Sunday, 28 August 2011

The Language Thief

My mother tongue may be Gujarati, but having received no formal education in it, I find myself at a loss, for some words escape my understanding, especially since the colloquial Gujarati we speak in Bombay is a lot different from the one spoken in Gujarat; and both are a tad different from the manner in which some of the words are written. I find that I know far more words in, and my knowledge of grammar and general awareness is far superior in Hindi and further more when it comes to English.

Having said that, I always wonder what a strange language English is! Filled with exceptions, violating grammatical laws like we do traffic rules in India; there are far too many, rendering the word 'exception' itself incoherent and insignificant. And when it comes to pronunciation, whew!! Even the most knowledgeable expert would at times be baffled when presented with an alien word. Why can't we write what we say or say what we write with consistency? Why does one have to constantly think before moving his pen ever so carefully on paper, given that the lazy tech-savvy generation even writes today? And don't even get me started on homophones! Why do we need them? Did the people developing the language run out of words? And all this seems really stupid and funny, especially since I come from India, where most of the Indo-Aryan languages derived from Sanskrit and the Dravidian languages, have scripts that agree with speech almost each time.

The answer lies in the fact that English has borrowed words extensively from other languages. It finds its origins in the Anglo-Frisian and Old Low Saxon dialects, which all ultimately lead to Latin. It changed forms over the centuries from Old English to Middle English to Elizabethan and Early Modern English and finally Modern English. Modern English borrows heavily from Old French, about 60% of its words, although a survey by Thomas Finkenstaedt and Dieter Wolff, published in Ordered Profusion in 1973, claims that it borrows about 28.3% from French and Norman (including Old French, Old Norman, Anglo-French and Anglo-Norman), about 28.24% from Latin (including scientific and technical Latin) and about 25% from Germanic languages (including Old and Middle English) and the rest from other languages.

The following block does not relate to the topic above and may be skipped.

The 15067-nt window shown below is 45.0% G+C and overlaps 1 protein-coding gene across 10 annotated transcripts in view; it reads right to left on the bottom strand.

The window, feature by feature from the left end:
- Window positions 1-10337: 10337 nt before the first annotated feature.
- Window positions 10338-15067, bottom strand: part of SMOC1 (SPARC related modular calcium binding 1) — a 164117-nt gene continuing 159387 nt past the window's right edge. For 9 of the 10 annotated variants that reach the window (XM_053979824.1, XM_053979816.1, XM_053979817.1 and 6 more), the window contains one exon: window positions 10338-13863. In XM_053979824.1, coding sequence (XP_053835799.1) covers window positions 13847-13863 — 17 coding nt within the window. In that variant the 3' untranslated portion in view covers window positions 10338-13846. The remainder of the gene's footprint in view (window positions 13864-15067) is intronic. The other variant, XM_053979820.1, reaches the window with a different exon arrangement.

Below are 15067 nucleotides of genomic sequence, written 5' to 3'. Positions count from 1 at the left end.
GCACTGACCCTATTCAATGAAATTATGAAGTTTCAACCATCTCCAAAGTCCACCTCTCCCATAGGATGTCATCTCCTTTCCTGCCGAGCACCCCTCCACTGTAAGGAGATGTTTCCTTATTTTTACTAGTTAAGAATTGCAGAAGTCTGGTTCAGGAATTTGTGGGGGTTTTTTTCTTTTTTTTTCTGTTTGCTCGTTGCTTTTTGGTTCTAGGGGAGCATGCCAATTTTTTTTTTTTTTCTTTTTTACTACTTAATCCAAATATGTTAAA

Somewhere between the years 1350 and 1500 A. D., something called the Great Vowel Shift happened, which was a significant change in pronunciation of vowels. This is responsible for many of the peculiarities, absurdities and irregularities. Also, during the Renaissance, English borrowed a plethora of words from Greek and Latin. And over time, as England colonised lands across the world, they picked up words from the languages of each of these places. So English has words from many European languages - primarily French, Norman, Latin and Germanic languages and a little Greek, African languages, Asian languages and other languages around the world. Thus English has an unimaginably disparate and inconsistent vocabulary. It has arguably the largest collection of loanwords or borrowed words, rendering itself as a borrowing language. It is what Bombayites would call a 'bhel-puri of languages'.

[My lovely country with over 1600 languages, 5000 dialects, 23 official languages and
29 languages having more than a million speakers.]
We commonly use a number or words in English without thinking of their origins. A lot of these originated closer home. Following are some of the words we use oh so often, which are borrowed from Indian languages -
  • Jungle - It is derived via Hindi, from the Sanskrit word jangala (जङल or जंगल) meaning 'arid or rough terrain'.
  • Mongoose - It is derived from the Marathi word mangus (मंगूस) which is probably derived from Dravidian words, in Telugu mungeesa (ముంగిస) or in Kannada mungisi (ಮುಙಿಸಿ).